The most difficult times can produce the greatest spiritual blessings. God truly knows just what we need at every moment!

Sunday, January 15, 2012

Second Sunday in Ordinary Time – B

Second Sunday in Ordinary Time – B

The notion of vocation in the Gospel should not be restricted to the priestly or religious vocation. In the case of Jesus it is a vocation to the discipleship, vocation to follow Christ, to become the child of God. We all are called to follow this path.

Jesus calls us to follow Him and finally to enter eternal live. This is the reason why He became a man. His vocation is much more serious and much deeper then we expect means the happiness in this life.

He is not a magician satisfying our desires and caprices, His goal is not to make our life sumptuous and luxurious. He is our Saviour; His goal is to liberate us from the slavery of sin, from the power of evil. This is our vocation; this is what He is calling us for.

And so, when the disciples of John are interested in the person of Jesus and would like to follow Him, He asks them an honest question: “What are you looking for?” or what are you expecting from me, what are you searching for? Are you expecting from me to fulfill your expectations or your desires, your caprices?

And  they ask another question: «where are you staying». We would like to know where you are, who you are. This is quite honest request. And so, His answer is "come and see".

This is exactly the same or similar situation when Jesus is calling me and you. He asks precisely the same question: "What are you looking for?” what do you expect from me, what do you expect from God? If you would like to see what I can give you, come and follow me, come and see.

But the misery of our times is that people nowadays answer: "I don't have time, I am too busy, too tired, I have so much to do to assure the financial security and prosperity of my life …" or very often in our society of immediate gratification the answer is: "you Jesus cannot offer me anything, because I need what you won't like to give me and I need it NOW !!! I am not interested in your proposal; it's not answering my expectations and my idea of a happy life. If you won't make my life happy according to my standards so ... I am not interested and I will not buy it.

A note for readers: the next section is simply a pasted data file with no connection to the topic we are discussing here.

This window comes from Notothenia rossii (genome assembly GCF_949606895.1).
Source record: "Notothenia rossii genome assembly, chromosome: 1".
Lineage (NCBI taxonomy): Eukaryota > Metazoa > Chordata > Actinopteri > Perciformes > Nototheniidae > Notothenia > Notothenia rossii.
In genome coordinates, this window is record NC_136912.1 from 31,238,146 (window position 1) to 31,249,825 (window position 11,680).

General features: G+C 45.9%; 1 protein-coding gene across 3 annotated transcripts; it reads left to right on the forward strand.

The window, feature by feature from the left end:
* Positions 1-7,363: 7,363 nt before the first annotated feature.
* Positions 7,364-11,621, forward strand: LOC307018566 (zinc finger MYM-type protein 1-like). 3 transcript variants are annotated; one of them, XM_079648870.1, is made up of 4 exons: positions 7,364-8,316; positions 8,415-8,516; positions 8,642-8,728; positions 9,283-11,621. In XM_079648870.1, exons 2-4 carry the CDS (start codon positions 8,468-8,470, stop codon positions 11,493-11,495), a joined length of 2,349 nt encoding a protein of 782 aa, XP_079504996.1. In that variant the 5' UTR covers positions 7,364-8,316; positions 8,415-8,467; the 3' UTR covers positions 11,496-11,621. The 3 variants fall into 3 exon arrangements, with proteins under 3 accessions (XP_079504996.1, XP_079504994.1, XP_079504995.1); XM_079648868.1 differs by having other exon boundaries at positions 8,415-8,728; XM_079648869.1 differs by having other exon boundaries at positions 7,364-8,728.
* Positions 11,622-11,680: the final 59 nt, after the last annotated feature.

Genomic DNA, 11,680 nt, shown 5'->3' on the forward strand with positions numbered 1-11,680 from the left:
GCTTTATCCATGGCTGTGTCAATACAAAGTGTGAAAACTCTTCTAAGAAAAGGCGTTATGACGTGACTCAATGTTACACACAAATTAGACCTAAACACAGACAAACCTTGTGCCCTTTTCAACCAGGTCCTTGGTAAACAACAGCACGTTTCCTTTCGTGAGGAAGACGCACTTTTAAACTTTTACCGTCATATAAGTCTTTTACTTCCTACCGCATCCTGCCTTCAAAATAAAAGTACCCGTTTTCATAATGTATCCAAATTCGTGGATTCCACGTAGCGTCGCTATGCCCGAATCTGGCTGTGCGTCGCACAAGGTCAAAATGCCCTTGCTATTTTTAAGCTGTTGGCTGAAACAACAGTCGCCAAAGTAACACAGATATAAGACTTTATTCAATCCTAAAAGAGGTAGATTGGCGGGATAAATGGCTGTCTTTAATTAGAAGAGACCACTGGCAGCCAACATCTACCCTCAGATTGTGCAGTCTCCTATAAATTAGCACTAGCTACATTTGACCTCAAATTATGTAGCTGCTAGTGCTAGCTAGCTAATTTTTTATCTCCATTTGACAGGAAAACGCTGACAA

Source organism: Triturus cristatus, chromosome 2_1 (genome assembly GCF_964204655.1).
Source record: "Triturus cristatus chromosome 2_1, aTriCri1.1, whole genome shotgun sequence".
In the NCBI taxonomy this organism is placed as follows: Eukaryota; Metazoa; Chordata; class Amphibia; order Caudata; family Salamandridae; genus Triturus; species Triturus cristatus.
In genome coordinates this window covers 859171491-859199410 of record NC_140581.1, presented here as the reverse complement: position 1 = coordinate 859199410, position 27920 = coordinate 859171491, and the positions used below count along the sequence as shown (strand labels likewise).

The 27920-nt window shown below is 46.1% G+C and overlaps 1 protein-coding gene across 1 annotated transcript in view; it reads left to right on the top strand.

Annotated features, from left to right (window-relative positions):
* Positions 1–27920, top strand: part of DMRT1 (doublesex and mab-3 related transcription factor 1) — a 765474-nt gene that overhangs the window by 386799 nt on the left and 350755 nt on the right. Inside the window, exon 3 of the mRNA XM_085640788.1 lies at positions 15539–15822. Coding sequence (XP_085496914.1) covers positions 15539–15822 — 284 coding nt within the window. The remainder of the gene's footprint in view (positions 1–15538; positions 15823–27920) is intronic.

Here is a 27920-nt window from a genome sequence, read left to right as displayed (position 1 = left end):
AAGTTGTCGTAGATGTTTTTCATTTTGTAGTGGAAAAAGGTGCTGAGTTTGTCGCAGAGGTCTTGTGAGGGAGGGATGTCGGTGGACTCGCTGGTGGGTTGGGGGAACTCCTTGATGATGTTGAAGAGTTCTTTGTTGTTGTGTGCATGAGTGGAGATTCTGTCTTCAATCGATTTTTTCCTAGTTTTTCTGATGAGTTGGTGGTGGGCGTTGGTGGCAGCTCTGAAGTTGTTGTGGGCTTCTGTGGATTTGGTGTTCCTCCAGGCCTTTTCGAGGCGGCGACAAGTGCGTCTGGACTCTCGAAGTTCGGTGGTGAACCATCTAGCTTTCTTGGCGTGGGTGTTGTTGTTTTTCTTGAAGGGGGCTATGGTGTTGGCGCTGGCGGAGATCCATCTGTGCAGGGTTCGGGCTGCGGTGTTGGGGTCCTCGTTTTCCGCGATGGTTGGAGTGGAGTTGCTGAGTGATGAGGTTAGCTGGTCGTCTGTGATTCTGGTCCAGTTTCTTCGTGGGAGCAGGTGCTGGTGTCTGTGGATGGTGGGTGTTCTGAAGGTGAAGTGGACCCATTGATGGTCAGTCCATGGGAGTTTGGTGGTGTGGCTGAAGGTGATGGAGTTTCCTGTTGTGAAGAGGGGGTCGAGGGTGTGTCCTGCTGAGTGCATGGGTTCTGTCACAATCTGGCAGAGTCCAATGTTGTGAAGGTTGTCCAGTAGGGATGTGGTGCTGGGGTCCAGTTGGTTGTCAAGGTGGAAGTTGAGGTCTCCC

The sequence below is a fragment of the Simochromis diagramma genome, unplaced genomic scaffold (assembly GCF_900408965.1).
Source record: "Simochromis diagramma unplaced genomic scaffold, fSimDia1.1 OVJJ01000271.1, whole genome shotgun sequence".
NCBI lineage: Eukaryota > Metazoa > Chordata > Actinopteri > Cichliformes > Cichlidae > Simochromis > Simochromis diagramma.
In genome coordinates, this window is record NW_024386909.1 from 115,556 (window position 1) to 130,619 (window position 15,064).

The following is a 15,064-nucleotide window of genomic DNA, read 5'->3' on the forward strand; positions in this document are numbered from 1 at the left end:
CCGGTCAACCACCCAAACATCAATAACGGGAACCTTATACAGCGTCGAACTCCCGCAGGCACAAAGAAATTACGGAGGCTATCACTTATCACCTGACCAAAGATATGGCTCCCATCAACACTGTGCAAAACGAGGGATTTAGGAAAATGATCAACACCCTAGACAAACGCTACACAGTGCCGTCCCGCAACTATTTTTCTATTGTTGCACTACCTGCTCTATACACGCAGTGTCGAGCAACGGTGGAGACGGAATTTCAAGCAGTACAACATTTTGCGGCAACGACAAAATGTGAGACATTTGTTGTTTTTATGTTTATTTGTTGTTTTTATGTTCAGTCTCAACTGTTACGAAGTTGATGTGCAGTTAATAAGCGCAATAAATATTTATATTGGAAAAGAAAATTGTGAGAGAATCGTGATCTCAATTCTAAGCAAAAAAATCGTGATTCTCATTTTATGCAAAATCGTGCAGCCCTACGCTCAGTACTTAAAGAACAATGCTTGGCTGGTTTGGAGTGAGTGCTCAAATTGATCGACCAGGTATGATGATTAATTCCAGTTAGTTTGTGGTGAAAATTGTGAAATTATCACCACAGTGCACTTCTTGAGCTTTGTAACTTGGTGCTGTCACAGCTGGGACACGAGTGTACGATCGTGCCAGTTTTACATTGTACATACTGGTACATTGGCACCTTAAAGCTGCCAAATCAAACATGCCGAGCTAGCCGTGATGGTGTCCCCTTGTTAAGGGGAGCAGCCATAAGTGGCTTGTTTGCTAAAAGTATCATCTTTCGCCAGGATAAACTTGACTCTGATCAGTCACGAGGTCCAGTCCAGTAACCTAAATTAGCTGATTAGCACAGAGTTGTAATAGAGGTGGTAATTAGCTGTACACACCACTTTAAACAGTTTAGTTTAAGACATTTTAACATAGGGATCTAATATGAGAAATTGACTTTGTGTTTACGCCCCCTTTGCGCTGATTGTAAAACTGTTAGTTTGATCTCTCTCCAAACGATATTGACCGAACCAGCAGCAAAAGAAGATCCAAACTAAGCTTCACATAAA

In the first reading Samuel called by God answers: "Speak, for your servant is listening." In the Gospel the two disciples of John the Baptist "they went and saw where Jesus was staying, and they stayed with him that day." And as we know they stayed with Him until the end of their lives, until their death.

We, we are doubting, we are reasoning, discussing, waiving or ignoring. We have some serious problem in trusting God. We declare that we believe in God, but at the same time don't believe God, we don’t trust Him.
In the wordy declaration we repeat in "Our Father … may your will be done" and at the time we try to do always so He follows our will.

I am not accusing anybody, I am not blaming anybody, I am just trying to find the reason why we are so unhappy having apparently everything to make us happy?

And this is true for the priestly vocation when some people are searching their self-realization only and if it doesn't work they quit, they abandon; they are disappointed, frustrated and angry with God.

This is the same for the religious vocation where some people are deciding to enter the religious life only to satisfy their expectations and if this doesn't work they are upset and depressed. God didn't follow their expectations, so they abandon Him.

But this is the same with the vocation to the family or marital life. If this is not answering our "immediate gratification" mentality, we quit, we divorce, we abandon.

So when Jesus is asking you: "“What are you looking for?” or what are you expecting from me, what are you searching for?" answer honestly. When He is proposing: "Come and see" don't delay, go and see where He is and stay with Him, like Simon, and Andrew, and John, and Matthew, and so many others.

Because as St. Paul says in his first letter to the Corinthians (1 Cor 1: 27-29):
"God chose (called) rather the foolish of the world to shame the wise,
he chose those who by human standards are weak to shame the strong
those who by human standards are common and contemptible -- indeed those who count for nothing – He choose (called) to reduce to nothing all those that do count for something,
so that no human being might boast before God."

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